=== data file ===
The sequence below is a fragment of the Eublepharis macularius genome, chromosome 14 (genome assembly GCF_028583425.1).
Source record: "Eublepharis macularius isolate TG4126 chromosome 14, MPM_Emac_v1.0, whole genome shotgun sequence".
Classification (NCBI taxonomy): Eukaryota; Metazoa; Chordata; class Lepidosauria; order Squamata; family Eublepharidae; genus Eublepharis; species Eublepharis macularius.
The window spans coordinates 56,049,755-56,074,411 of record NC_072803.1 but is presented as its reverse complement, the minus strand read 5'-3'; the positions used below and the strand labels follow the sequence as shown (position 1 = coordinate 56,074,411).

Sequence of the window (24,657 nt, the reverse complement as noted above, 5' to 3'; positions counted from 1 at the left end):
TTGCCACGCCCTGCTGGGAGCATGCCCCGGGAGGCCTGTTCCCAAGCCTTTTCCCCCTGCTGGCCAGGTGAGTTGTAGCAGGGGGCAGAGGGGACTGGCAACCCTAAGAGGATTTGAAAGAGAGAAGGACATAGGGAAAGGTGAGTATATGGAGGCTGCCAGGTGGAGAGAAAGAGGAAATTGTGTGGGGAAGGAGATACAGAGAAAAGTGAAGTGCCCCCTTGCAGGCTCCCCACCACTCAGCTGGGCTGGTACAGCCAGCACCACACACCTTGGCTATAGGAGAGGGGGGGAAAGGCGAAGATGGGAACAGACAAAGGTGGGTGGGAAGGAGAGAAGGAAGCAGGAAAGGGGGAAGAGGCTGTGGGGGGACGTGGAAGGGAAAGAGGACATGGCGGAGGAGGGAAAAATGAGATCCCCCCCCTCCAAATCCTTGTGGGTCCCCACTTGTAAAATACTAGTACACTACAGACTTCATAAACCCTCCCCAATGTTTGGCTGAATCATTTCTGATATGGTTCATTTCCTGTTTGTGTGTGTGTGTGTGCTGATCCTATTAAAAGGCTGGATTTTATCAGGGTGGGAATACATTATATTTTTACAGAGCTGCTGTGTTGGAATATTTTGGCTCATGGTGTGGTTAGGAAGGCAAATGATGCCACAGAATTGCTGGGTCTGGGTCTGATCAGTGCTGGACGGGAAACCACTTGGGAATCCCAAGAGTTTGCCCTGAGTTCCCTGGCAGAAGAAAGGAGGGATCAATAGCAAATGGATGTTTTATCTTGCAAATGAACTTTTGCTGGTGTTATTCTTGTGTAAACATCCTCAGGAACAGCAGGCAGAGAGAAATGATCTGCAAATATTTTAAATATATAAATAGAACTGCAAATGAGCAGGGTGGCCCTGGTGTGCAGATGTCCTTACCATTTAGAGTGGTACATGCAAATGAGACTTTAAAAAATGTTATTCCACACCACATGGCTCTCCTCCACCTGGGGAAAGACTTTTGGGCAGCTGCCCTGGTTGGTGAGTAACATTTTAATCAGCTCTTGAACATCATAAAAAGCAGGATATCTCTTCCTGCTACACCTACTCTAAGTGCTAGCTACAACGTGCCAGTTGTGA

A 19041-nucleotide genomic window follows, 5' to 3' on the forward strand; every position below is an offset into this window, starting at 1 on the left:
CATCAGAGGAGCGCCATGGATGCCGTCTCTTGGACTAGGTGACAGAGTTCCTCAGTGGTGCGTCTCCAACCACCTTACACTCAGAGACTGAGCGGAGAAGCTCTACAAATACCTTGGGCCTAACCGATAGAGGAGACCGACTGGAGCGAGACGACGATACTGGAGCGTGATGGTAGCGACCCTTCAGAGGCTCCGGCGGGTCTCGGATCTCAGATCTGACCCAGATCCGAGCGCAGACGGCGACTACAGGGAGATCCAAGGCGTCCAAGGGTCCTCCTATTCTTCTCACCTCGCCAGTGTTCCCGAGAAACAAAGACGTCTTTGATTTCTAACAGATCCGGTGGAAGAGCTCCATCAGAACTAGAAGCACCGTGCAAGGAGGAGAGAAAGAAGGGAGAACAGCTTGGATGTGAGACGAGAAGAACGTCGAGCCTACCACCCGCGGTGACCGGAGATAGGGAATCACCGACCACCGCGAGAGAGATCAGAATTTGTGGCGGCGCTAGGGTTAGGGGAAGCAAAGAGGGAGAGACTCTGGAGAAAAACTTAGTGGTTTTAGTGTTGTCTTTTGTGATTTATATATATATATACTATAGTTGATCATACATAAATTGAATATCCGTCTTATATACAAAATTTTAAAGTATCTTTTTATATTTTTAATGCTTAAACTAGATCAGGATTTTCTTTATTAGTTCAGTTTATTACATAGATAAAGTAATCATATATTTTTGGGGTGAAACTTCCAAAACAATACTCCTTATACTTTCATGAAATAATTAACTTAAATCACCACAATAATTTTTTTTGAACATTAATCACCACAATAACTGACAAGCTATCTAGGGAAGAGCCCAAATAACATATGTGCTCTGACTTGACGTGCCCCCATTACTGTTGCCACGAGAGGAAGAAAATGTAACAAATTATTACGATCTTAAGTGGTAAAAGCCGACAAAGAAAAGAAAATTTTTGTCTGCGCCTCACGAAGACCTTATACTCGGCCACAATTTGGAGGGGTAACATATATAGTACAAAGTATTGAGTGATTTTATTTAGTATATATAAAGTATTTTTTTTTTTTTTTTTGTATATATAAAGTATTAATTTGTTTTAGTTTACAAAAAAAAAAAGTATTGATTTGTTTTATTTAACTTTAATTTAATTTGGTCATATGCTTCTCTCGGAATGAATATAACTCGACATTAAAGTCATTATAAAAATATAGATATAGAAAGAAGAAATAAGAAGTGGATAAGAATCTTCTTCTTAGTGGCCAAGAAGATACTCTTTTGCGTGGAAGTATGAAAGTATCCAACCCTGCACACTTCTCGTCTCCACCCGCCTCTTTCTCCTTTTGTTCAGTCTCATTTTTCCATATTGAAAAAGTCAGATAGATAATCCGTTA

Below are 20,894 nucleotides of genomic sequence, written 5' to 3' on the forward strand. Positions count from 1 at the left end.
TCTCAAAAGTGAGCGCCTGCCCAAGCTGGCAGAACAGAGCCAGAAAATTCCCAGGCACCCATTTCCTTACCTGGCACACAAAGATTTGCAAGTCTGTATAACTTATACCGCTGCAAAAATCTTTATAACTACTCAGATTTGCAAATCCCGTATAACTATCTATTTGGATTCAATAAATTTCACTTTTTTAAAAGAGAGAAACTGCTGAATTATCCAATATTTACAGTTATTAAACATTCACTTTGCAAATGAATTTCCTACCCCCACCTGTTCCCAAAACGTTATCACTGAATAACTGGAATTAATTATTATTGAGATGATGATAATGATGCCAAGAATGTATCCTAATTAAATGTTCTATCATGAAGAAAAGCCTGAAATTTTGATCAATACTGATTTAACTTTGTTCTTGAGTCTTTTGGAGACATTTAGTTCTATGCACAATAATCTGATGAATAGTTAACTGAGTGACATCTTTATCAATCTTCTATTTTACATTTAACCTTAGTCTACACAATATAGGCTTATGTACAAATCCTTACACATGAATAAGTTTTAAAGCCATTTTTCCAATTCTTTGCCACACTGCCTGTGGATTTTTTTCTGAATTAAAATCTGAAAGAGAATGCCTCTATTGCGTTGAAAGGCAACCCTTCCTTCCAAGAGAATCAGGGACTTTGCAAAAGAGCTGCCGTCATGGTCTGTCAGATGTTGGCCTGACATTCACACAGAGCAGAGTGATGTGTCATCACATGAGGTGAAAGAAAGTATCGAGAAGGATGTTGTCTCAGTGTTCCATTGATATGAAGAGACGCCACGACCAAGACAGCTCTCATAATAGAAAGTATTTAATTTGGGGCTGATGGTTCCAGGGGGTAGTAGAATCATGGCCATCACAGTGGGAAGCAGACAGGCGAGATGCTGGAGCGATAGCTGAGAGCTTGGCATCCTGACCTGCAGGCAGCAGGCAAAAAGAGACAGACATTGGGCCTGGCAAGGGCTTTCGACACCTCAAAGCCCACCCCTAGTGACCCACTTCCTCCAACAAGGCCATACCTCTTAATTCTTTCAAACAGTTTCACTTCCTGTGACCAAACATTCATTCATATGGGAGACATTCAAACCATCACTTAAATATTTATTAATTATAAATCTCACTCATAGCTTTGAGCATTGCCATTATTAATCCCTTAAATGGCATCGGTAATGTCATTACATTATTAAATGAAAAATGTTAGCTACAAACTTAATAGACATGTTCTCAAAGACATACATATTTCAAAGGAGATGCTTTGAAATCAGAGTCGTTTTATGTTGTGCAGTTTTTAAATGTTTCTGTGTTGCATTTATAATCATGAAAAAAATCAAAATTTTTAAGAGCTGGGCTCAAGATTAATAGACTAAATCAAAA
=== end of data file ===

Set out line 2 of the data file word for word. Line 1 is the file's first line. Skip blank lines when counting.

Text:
Source record: "Eublepharis macularius isolate TG4126 chromosome 14, MPM_Emac_v1.0, whole genome shotgun sequence".